The security guard stared at me inquisitively. I was waiting impatiently inside the front door of my workplace, watching for my colleague to arrive. I wasn’t in the mood for small talk. But I also didn’t want to step into the blazing noonday sun of Qatar, at around 115 degrees Fahrenheit. The guard, a tall young man with a broad smile and an African accent, initiated the conversation.
“What’s your name?” he asked. “Where are you from? How long have you been in Qatar?” Turns out, his name was Samuel, and he was from Uganda. He’d been here three years.
Then he asked a question so unexpected that I had to ask him to repeat it. “Do they have churches where you’re from?” “Why, yes,” I answered, “I’m a follower of Jesus. Are you a Christian?” I can’t begin to describe the pure joy that gushed from him in that moment. He tearfully clasped my hand, bent down to hug me, and did a little dance. “I knew there were others here!” he exclaimed.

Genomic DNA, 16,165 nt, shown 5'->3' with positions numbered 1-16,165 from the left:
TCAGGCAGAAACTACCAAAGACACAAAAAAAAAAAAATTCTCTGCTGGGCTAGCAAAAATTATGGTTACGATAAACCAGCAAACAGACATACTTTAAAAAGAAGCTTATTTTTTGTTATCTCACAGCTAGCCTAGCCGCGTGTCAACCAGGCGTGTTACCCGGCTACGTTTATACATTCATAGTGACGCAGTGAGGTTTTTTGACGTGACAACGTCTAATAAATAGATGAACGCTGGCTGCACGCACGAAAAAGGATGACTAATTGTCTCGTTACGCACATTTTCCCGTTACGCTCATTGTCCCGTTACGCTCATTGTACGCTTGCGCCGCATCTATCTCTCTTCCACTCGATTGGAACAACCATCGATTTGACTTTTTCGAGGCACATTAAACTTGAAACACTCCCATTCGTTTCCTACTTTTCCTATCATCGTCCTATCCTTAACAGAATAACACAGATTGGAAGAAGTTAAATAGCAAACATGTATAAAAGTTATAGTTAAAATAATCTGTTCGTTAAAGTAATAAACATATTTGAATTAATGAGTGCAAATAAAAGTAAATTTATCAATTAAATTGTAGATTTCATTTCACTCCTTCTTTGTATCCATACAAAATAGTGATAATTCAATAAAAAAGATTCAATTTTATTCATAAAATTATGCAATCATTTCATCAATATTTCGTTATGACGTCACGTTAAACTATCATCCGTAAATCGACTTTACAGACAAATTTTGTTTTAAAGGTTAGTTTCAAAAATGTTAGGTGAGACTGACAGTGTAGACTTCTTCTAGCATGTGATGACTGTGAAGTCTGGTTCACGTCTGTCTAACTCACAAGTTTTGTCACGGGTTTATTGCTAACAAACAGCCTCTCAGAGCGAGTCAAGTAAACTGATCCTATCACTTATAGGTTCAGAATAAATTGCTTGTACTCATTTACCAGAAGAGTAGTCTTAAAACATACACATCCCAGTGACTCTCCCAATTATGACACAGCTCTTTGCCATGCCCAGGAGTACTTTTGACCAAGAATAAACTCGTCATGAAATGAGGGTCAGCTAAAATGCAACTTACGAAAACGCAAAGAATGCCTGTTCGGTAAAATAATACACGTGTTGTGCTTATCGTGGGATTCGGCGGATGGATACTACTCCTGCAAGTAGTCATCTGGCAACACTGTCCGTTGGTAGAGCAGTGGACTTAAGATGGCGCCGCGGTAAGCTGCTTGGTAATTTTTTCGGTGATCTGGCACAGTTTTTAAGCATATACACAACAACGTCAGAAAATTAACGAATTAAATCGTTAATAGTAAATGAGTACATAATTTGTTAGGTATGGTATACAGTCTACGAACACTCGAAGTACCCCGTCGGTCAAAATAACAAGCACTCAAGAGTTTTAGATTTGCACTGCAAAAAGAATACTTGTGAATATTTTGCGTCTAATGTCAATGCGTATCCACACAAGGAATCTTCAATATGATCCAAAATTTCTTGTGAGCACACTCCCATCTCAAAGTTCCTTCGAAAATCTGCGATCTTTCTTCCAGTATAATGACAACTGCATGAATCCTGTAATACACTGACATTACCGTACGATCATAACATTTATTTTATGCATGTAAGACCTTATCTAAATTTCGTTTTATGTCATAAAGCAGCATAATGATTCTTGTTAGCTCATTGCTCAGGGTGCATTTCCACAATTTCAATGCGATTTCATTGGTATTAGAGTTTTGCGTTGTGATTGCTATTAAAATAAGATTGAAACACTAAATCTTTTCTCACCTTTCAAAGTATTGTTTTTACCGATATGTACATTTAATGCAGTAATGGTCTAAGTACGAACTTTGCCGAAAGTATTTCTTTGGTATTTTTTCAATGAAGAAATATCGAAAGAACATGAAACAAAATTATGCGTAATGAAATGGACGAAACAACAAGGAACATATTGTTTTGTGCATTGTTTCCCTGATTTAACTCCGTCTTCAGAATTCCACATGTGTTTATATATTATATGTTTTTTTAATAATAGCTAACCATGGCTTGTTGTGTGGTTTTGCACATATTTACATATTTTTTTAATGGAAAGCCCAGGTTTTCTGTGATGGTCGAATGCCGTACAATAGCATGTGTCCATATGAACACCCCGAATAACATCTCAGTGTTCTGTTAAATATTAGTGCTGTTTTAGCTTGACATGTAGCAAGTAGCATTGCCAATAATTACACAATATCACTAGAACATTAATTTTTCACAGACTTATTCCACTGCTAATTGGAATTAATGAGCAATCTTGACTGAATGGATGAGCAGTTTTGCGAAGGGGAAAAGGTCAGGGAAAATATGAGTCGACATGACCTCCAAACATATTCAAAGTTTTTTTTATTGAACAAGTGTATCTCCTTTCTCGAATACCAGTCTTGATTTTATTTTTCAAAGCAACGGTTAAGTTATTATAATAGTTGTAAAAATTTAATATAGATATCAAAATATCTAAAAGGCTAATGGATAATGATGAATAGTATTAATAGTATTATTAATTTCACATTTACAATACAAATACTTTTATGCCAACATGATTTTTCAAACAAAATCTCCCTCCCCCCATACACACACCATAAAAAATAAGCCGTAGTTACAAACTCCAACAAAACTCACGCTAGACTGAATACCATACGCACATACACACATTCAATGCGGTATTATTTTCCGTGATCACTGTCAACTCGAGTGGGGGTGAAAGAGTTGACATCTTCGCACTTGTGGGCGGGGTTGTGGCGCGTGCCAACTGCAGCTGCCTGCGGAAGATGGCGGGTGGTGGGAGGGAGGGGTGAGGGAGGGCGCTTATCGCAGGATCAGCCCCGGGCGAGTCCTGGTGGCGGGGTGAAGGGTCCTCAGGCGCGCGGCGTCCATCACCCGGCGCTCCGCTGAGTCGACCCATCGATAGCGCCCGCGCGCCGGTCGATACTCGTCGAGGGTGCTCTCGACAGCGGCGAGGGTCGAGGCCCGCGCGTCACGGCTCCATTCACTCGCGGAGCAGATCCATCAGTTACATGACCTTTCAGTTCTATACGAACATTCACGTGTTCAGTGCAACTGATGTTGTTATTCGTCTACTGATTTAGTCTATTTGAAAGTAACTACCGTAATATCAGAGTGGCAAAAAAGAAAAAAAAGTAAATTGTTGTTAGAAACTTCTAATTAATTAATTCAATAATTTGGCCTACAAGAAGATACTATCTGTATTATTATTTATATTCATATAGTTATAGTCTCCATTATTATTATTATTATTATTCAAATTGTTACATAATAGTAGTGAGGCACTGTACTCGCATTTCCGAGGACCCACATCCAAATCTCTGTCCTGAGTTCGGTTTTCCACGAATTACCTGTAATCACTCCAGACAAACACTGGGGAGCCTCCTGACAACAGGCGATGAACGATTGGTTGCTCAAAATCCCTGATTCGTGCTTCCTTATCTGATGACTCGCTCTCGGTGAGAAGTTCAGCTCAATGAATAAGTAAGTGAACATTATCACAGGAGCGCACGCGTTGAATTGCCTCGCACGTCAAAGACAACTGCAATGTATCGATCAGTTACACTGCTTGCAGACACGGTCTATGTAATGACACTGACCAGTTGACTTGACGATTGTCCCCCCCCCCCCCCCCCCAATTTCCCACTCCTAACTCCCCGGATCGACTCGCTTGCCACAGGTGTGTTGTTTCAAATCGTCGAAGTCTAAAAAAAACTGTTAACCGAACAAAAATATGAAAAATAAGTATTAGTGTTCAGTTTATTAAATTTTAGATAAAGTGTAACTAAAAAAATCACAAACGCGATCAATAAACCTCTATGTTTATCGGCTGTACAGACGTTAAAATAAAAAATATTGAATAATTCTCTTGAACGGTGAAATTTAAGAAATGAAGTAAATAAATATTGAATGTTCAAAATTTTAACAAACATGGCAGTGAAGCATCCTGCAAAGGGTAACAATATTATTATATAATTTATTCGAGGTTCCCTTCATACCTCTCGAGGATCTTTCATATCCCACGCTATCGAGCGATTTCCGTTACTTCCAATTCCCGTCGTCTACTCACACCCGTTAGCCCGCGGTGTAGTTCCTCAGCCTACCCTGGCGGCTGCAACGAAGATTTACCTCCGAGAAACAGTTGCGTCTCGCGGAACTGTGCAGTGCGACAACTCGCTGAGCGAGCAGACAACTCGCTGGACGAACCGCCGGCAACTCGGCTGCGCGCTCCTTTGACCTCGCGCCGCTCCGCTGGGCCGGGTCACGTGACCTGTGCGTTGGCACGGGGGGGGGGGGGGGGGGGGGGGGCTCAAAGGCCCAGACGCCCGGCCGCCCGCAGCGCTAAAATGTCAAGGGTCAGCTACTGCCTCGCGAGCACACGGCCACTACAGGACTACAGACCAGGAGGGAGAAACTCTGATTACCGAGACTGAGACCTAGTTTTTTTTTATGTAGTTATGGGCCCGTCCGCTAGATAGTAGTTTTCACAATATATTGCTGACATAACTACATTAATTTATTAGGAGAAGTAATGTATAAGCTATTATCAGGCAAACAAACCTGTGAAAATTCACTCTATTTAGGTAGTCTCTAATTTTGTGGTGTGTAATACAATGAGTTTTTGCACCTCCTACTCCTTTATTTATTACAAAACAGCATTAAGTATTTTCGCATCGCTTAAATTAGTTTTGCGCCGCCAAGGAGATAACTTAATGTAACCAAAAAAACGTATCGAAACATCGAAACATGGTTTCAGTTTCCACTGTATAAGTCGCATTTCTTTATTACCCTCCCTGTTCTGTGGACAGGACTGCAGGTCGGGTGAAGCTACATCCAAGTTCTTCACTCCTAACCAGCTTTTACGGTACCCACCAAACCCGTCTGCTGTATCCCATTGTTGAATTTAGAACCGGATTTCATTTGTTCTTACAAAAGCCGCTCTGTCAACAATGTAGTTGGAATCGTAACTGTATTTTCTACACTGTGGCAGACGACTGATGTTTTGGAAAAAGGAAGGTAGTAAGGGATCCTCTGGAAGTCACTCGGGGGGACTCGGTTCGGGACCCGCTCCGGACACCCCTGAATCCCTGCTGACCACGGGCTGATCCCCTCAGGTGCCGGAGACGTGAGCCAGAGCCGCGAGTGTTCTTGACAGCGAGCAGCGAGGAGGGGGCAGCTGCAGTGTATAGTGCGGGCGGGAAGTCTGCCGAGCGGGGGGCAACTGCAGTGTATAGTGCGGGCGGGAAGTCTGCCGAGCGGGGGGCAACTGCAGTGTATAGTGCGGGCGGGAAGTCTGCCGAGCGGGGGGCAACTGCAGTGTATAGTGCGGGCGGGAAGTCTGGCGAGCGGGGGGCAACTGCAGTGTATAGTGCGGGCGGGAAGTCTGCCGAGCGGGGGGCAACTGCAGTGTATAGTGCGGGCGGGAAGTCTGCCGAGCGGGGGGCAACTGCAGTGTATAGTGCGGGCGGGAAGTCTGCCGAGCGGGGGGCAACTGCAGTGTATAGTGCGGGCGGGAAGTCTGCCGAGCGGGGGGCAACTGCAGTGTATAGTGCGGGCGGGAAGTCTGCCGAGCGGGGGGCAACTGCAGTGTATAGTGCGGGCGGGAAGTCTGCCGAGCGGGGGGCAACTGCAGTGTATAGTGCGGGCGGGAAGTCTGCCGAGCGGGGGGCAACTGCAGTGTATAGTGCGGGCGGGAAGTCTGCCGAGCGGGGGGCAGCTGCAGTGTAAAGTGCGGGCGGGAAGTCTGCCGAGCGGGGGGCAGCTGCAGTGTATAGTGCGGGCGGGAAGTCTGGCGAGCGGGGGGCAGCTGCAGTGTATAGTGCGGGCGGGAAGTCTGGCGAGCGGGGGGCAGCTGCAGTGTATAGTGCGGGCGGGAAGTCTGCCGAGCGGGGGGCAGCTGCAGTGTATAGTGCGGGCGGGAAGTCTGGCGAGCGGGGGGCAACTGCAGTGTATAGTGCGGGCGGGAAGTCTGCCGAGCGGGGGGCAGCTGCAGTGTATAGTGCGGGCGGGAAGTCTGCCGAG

All Eyes on Qatar
These days, Qatar is in the global spotlight because of the World Cup. But Qatar is possibly the most unlikely place ever to host the event—or any international sporting tournament, for that matter. A tiny desert peninsula with a traditionally nomadic Bedouin population, Qatar lacks any history of sports that don’t involve camels or falcons.